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installing in subdomain but pointing to main domain (25 posts)

  1. plusarquitectura
    Member
    Posted 16 years ago #

    Hello to everyone,

    I have installed WPMU in blogs.domain.tld because I don't want to mess files in domain.tld (installing in root domain is not an option)

    When new blogs are created they got this url pattern: username.blogs.domain.tld

    Is there any way to make the url look like this: username.domain.tld?

    Thank you in anticipation

    PS: I've been searching about this subject and I've found many people who asked the same question, but the only replies that I found were "this has been answered before" or "install it in main domain". Sorry if I didn't succeed in finding the right answer that can help to solve my problem.

  2. jaredbangs
    Member
    Posted 16 years ago #

    Have you looked into mod rewrite rules?

  3. plusarquitectura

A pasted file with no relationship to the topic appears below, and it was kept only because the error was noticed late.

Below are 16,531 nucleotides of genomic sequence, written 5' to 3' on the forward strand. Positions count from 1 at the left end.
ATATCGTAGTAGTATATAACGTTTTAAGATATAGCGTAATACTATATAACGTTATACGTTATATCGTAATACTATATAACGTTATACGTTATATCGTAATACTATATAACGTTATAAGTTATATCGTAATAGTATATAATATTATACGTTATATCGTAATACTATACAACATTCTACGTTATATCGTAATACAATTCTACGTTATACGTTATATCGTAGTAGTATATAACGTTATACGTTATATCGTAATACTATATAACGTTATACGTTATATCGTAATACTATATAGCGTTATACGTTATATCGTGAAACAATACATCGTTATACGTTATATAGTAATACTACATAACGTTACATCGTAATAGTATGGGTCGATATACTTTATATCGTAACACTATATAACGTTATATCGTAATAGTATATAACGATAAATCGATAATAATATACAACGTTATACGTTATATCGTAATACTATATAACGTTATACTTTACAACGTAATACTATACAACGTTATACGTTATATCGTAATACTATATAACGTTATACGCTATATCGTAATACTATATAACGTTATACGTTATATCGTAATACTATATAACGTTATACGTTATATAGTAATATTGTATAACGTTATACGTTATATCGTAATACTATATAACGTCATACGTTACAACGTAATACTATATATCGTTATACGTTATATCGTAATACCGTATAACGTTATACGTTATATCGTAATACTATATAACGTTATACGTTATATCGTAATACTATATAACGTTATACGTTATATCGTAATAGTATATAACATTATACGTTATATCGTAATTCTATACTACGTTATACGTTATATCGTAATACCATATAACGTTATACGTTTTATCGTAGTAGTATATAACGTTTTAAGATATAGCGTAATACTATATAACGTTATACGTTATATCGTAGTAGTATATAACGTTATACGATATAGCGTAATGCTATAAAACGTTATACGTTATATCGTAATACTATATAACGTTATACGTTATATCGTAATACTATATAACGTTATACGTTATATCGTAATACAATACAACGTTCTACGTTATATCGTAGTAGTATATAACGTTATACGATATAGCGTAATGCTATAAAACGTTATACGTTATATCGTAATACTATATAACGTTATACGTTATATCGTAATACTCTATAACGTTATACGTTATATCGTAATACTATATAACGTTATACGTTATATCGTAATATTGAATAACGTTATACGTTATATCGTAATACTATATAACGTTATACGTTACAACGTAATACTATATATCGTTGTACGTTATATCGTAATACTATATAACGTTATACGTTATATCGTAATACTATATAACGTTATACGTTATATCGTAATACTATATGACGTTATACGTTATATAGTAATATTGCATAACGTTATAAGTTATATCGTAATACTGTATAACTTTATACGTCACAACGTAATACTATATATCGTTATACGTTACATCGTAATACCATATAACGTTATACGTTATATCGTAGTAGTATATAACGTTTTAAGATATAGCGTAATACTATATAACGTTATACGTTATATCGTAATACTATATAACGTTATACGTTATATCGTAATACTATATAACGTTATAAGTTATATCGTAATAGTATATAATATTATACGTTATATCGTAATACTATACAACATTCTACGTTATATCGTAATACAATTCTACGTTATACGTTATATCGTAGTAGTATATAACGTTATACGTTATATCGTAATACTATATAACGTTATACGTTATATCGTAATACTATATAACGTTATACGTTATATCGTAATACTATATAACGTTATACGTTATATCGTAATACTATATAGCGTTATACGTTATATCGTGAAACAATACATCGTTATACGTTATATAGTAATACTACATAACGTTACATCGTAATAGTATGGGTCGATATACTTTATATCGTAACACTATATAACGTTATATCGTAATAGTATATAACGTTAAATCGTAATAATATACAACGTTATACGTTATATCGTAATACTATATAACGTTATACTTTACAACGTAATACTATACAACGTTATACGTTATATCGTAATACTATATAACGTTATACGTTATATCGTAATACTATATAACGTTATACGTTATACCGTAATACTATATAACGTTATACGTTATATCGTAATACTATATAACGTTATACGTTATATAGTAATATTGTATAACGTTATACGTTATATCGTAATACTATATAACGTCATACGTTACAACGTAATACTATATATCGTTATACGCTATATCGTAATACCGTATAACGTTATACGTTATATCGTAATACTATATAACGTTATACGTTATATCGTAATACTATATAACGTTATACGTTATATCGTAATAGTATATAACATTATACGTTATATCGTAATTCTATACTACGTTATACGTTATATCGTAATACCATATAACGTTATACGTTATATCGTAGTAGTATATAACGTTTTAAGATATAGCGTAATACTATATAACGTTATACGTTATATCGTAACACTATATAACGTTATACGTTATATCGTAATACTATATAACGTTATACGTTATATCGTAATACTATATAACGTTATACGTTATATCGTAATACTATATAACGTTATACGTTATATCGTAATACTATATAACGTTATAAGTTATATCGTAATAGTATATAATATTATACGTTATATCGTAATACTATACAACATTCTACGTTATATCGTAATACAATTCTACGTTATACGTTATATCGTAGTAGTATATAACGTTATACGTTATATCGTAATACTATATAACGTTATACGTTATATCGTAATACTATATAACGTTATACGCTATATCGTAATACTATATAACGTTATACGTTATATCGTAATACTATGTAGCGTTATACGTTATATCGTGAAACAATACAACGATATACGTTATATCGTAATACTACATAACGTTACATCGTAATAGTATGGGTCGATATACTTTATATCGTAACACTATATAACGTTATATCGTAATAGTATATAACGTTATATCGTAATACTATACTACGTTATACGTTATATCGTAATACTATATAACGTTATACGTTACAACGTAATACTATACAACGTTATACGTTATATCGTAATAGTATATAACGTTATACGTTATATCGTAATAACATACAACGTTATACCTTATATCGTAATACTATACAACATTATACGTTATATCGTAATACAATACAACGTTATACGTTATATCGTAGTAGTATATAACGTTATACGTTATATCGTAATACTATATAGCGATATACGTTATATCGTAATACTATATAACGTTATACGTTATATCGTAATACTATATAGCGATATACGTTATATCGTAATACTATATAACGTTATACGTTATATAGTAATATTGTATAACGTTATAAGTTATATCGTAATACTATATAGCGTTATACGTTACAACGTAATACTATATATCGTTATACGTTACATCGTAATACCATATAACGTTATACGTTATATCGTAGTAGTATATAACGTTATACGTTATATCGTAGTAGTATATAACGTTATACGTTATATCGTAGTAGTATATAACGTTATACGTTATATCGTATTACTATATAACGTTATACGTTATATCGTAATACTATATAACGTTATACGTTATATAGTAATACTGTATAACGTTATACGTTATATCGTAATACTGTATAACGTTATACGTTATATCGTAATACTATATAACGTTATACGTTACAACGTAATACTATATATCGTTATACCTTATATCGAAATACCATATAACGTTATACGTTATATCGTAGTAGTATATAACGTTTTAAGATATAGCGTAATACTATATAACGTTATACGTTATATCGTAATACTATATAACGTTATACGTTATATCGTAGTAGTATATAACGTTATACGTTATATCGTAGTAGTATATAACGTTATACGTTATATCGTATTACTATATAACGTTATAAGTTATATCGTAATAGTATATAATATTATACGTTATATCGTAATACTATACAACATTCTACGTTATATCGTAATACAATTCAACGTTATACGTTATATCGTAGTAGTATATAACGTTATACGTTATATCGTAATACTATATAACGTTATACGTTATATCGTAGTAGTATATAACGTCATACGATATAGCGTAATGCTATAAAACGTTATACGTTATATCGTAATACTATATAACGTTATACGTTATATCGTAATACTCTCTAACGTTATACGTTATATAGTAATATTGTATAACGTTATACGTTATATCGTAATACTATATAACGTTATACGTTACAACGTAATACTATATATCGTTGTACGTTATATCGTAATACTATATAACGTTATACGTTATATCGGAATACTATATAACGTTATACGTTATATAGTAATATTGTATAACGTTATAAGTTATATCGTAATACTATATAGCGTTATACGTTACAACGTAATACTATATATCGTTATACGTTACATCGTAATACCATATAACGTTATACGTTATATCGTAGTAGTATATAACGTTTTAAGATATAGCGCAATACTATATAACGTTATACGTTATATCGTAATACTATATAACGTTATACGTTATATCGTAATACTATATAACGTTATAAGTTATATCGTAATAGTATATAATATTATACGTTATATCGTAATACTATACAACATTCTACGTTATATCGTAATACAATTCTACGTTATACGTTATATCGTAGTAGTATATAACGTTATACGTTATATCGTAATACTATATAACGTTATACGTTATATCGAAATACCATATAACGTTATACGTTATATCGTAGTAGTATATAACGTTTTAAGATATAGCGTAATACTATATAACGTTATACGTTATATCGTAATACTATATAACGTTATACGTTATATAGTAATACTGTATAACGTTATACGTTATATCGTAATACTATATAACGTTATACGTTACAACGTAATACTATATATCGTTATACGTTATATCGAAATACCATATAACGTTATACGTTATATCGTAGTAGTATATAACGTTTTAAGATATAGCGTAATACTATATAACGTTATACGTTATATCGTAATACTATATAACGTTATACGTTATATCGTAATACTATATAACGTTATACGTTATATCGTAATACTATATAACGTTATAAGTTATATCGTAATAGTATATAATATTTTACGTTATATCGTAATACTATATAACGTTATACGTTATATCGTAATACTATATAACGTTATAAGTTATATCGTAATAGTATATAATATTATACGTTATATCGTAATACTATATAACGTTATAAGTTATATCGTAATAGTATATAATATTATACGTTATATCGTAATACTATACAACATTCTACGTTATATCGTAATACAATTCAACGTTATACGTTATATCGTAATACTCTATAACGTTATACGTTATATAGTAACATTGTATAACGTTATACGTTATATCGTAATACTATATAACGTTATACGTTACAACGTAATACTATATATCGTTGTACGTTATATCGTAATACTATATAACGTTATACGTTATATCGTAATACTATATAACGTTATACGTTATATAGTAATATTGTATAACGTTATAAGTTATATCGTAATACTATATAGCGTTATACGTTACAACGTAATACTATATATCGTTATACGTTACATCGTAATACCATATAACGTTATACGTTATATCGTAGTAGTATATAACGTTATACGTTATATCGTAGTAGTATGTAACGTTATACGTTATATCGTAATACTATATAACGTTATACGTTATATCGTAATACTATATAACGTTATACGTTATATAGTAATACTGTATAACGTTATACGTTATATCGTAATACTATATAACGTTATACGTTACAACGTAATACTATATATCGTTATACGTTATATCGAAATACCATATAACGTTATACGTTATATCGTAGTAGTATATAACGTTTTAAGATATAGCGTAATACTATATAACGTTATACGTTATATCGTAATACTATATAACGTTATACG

Member
    Posted 16 years ago #

    Jaredbangs, I took a look into my .htaccess file but I wasn't able to understand how it works, despite being quite short... Could you please give me a hand with it? I'm not good at all with programming stuff

    Thanks

  4. drmike
    Member
    Posted 16 years ago #

    Well, MU is designed to be install in the main domain. That is the answer. That's why you've found it.

    You can do it with redirects but considering you're already doing redirects within the software for the subdomains, that puts extra strain on the server and will probably get you ToS'ed from most hosts.

  5. jaredbangs
    Member
    Posted 16 years ago #

    I think the bottom line is that there are ways to do it, but none of them are pretty nor recommended.

    I don't know what kind of resources you have available to you, but if you've got a spare IP address on that server you could always install MU as domain.tld, handled by a second IP, and just use your local hosts file to point the machine you'll be doing the setup etc. on to that IP rather than the primary one, and keep the public facing DNS pointing domain.tld to the existing site that you can't change, and have *.domain.tld point to your MU installation.